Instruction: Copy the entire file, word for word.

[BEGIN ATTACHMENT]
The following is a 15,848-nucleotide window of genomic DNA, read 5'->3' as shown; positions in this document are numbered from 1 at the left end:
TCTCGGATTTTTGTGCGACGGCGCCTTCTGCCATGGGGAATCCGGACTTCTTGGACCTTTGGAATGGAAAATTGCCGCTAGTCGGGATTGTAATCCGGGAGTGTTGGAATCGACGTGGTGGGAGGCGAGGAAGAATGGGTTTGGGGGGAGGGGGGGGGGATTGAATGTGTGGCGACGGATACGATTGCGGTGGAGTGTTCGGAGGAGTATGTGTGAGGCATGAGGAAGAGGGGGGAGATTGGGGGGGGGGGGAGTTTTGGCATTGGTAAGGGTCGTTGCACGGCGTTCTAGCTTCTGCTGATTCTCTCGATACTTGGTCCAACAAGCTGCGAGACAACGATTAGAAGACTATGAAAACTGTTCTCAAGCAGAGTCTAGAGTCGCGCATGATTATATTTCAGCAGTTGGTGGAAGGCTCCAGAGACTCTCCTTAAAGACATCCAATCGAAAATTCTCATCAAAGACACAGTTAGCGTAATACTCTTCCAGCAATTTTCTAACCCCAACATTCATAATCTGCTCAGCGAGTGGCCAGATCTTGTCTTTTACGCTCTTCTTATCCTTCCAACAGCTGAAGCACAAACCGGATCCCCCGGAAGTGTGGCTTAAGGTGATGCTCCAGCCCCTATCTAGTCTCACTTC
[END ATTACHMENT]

The following is a 15,848-nucleotide window of genomic DNA, read 5'->3' as shown; positions in this document are numbered from 1 at the left end:
TCTCGGATTTTTGTGCGACGGCGCCTTCTGCCATGGGGAATCCGGACTTCTTGGACCTTTGGAATGGAAAATTGCCGCTAGTCGGGATTGTAATCCGGGAGTGTTGGAATCGACGTGGTGGGAGGCGAGGAAGAATGGGTTTGGGGGGAGGGGGGGGGGATTGAATGTGTGGCGACGGATACGATTGCGGTGGAGTGTTCGGAGGAGTATGTGTGAGGCATGAGGAAGAGGGGGGAGATTGGGGGGGGGGGGAGTTTTGGCATTGGTAAGGGTCGTTGCACGGCGTTCTAGCTTCTGCTGATTCTCTCGATACTTGGTCCAACAAGCTGCGAGACAACGATTAGAAGACTATGAAAACTGTTCTCAAGCAGAGTCTAGAGTCGCGCATGATTATATTTCAGCAGTTGGTGGAAGGCTCCAGAGACTCTCCTTAAAGACATCCAATCGAAAATTCTCATCAAAGACACAGTTAGCGTAATACTCTTCCAGCAATTTTCTAACCCCAACATTCATAATCTGCTCAGCGAGTGGCCAGATCTTGTCTTTTACGCTCTTCTTATCCTTCCAACAGCTGAAGCACAAACCGGATCCCCCGGAAGTGTGGCTTAAGGTGATGCTCCAGCCCCTATCTAGTCTCACTTC